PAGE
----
White House Warns Businesses to Act Now on Ransomware Defenses

Last week, Biden acted through an executive order in an effort to force some of those changes into the pipeline industry, using the Transportation Security Administration’s supervisory powers over the pipeline industry.

However, in the absence of comprehensive government mandates, cybersecurity practices have been voluntary. The result is that, in fact, many companies and other organizations have been forced to fend for themselves. And recent ransomware attacks have exposed the extent to which American cities, municipal governments, police departments, and even the ferry service between Cape Cod, Martha’s Vineyard, and Nantucket have failed to erect enough defenses.

The latest attack on one of the world’s largest beef suppliers, JBS, for example, was carried out by a Russian group known as REvil, which has had great success entering companies using very simple means. The group typically gains access to large corporations through a combination of email phishing, in which it sends an employee an email tricking them into entering a password or clicking a malicious link, and exploiting the slowness. from a company to patch the software.

REvil cybercriminals will often search for and exploit vulnerable computer servers or break through a known flaw in Pulse Secure security devices, called a VPN or virtual private network, that companies use in an effort to protect their data. The flaw was detected a year ago after a series of cyberattacks by Chinese hackers.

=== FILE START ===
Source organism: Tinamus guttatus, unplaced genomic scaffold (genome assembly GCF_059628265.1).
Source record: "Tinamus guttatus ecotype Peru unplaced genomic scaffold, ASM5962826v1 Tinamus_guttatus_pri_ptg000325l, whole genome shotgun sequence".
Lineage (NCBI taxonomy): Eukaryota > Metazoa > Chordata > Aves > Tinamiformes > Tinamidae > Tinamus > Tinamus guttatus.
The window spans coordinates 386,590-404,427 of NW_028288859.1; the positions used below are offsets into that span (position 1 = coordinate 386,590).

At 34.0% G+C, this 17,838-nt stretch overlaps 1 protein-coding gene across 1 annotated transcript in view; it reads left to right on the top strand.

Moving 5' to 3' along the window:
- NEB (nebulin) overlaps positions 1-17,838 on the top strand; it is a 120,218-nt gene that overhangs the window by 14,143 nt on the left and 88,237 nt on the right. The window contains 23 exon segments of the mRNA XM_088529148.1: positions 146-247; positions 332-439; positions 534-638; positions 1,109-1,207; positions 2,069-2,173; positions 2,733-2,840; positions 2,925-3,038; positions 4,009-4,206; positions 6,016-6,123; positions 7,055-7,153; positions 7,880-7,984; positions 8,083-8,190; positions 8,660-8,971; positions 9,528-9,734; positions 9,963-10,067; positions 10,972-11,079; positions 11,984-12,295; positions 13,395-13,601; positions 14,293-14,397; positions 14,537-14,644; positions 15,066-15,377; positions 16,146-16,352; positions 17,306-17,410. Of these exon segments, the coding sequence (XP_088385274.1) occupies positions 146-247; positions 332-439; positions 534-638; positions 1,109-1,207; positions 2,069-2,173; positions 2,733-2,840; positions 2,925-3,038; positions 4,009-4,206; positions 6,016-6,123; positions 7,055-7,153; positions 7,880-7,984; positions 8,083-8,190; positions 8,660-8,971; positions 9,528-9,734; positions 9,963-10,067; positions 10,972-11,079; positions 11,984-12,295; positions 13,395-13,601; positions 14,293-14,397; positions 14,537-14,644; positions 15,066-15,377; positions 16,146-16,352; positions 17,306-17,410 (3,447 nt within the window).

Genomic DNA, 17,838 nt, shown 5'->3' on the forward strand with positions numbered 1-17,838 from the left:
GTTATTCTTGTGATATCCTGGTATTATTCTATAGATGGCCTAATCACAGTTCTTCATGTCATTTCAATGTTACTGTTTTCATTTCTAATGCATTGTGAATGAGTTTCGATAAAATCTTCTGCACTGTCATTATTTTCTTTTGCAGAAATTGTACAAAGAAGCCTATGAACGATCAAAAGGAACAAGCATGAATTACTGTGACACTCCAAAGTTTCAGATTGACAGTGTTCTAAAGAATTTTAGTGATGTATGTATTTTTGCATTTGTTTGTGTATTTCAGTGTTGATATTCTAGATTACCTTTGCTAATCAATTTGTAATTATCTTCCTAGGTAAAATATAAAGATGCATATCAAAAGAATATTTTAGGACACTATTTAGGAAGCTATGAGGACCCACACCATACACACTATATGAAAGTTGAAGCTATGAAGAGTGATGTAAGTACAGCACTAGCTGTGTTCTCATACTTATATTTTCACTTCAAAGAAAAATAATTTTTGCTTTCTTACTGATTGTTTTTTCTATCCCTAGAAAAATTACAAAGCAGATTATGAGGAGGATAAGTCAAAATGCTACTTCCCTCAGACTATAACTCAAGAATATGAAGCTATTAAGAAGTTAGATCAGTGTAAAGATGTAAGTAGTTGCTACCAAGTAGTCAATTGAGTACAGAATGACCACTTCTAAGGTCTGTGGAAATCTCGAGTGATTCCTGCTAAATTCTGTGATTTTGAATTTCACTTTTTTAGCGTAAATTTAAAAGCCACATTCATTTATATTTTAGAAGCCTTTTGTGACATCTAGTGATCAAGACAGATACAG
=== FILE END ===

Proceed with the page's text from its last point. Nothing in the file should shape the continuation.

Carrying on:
However, a year later, many companies have still forgotten to run the patch, essentially leaving a window open to their systems.

In the White House memo, titled “What We Urge You To Do Now,” Ms. Neuberger asked companies to focus on the basics. One step is multi-factor authentication, a process that forces employees to enter a second one-time password from their phone, or a security token, when they log in from an unrecognized device.

He encouraged them to regularly back up data and separate those backup systems from the rest of their networks so that cybercriminals cannot easily find them. He urged companies to hire firms to perform “penetration tests,” essentially simulations in which an attack on a company’s systems is simulated, to find vulnerabilities. And Ms. Neuberger asked them to think ahead about how they would react if their networks and networks were held hostage with ransomware.

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